Improving the Effectiveness of Self-Care Regimens
What is the best daily oral hygiene routine for patients with periodontal attachment loss?
Successful self-care depends on the patient’s dentition, his or her unique challenges, and access. Mechanical debridement is the gold standard of oral hygiene, if you can contact every square millimeter of the tooth surface. The problem is access—particularly in teeth with periodontal breakdown and attachment loss. Floss is less effective in the mid-proximal concavities and vertical attachment deviations in areas of bone loss and pocket formation. Dental floss is effective at preventing periodontal diseases. Once tooth structure and concavities are exposed in areas of attachment loss, however, floss alone can’t remove the Gram-negative biofilm present in the deep recesses of roots.
Flexible interdental brushes are effective for accessing tight contacts and abutments of fixed dental restorations. Like floss, they can be instrumental in preventing periodontal diseases. Interdental brushes are not designed, however, to significantly disrupt biofilm that is present apically in pockets. Wooden toothpicks can be helpful in reaching mid-proximal concavities within periodontal pockets, as well as achieving oblique and vertical access into furcations. Their use may be effective for mechanical disruption in patients with periodontal breakdown, as long as access is not hampered by prosthetics.
Powered home devices are good options for patients who are averse to flossing. They are particularly beneficial for patients with periodontal breakdown and prosthetic challenges, such as a three-unit bridge and crown contours that complicate accessibility. Both pulsating fluid and pressurized air devices have been shown to be effective at reducing interdental plaque/biofilm, with evidence-based studies to back their claims.1,2 I’ve treated many patients with excellent oral hygiene who present with chronic, nonbleeding 4 mm to 5 mm pockets that suddenly improved to 3 mm once we instituted a bleach protocol with a pulsating fluid device (1⁄2 tsp sodium hypochlorite in a full reservoir of hot water). Other antimicrobial agents used in pulsating fluid devices have also been shown to be effective.3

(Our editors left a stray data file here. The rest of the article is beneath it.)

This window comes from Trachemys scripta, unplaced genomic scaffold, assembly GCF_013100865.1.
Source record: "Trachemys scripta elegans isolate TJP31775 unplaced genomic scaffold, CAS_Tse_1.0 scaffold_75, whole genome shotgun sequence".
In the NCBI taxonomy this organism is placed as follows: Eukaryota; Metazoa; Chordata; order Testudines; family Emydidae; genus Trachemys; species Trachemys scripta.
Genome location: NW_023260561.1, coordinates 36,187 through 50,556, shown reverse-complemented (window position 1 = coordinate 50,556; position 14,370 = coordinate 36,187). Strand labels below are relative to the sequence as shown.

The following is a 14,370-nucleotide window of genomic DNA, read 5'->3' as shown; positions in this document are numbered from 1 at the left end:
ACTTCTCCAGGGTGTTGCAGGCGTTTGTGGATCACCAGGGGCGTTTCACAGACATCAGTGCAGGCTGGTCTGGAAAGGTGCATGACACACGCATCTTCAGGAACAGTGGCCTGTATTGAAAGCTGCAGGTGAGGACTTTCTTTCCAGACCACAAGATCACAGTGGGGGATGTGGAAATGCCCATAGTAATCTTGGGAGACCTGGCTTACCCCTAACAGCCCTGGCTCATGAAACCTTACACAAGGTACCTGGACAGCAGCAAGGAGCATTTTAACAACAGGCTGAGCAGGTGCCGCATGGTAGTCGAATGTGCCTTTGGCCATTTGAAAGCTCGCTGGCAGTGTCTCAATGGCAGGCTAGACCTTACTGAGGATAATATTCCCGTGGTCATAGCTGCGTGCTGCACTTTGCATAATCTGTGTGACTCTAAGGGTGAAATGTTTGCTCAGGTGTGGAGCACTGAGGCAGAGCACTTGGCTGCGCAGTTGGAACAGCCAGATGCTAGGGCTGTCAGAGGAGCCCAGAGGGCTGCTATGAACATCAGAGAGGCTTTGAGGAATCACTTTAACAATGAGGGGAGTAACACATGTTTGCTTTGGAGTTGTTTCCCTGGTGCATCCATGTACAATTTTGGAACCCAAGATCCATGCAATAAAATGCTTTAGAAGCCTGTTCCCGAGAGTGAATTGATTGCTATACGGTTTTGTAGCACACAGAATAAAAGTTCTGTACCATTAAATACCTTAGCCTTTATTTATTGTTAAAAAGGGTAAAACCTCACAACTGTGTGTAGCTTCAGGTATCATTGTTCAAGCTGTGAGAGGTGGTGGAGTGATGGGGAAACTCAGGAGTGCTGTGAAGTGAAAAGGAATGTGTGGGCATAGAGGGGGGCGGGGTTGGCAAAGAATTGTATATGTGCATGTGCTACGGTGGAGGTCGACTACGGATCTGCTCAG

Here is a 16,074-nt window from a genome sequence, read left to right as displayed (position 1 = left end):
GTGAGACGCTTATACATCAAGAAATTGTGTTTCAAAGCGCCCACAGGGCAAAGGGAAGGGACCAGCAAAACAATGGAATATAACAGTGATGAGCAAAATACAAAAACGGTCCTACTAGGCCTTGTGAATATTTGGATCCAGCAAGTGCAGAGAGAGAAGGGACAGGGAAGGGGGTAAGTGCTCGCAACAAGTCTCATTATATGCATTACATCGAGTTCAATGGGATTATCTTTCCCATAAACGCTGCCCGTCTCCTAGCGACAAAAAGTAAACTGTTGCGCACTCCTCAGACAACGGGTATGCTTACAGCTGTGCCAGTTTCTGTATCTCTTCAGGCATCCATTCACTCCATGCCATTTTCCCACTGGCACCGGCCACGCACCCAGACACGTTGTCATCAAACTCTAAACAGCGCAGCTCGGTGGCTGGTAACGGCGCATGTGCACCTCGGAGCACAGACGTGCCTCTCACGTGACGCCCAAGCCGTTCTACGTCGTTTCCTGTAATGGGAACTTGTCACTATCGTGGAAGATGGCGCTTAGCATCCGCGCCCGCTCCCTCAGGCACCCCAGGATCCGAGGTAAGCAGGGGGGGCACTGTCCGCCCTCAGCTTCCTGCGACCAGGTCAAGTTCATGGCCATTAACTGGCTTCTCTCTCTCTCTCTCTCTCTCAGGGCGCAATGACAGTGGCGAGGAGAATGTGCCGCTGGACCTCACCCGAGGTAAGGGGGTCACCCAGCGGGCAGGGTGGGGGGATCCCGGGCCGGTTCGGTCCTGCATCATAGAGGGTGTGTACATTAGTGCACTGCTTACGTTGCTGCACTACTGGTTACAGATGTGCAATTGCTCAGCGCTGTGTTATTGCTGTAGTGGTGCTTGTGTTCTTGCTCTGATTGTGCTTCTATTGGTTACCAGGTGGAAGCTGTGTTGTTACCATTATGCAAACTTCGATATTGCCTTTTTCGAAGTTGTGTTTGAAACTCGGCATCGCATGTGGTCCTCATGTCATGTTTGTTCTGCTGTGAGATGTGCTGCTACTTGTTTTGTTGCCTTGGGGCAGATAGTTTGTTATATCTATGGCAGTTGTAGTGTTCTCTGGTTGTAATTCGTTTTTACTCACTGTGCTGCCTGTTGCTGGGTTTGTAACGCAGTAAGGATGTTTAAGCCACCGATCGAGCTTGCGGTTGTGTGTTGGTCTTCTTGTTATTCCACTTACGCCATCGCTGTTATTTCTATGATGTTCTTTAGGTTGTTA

In the end, self-care recommendations should be based on clinical judgment (what the practitioner deems best suited for addressing the patient’s self-care challenge) and patient preference/compliance (what they will use on a consistent basis with success).
- Goyal CR, Lyle DM, Qaqish JG, Schuller R. Efficacy of two interdental cleaning devices on clinical signs of inflammation: a four-week randomized controlled trial. J Clin Dent. 2015;26:55–60.
- Genovesi AM, Lorenzi C, Lyle DM, et al. Periodontal maintenance following scaling and root planing. A randomized single-center study comparing minocycline treatment and daily oral irrigation with water. Minerva Stomatol. January 14, 2014. Epub ahead of print.
- Wilder RS, Bray KS. Improving periodontal outcomes: merging clinical and behavioral science. Periodontol 2000. 2016;71:65–81.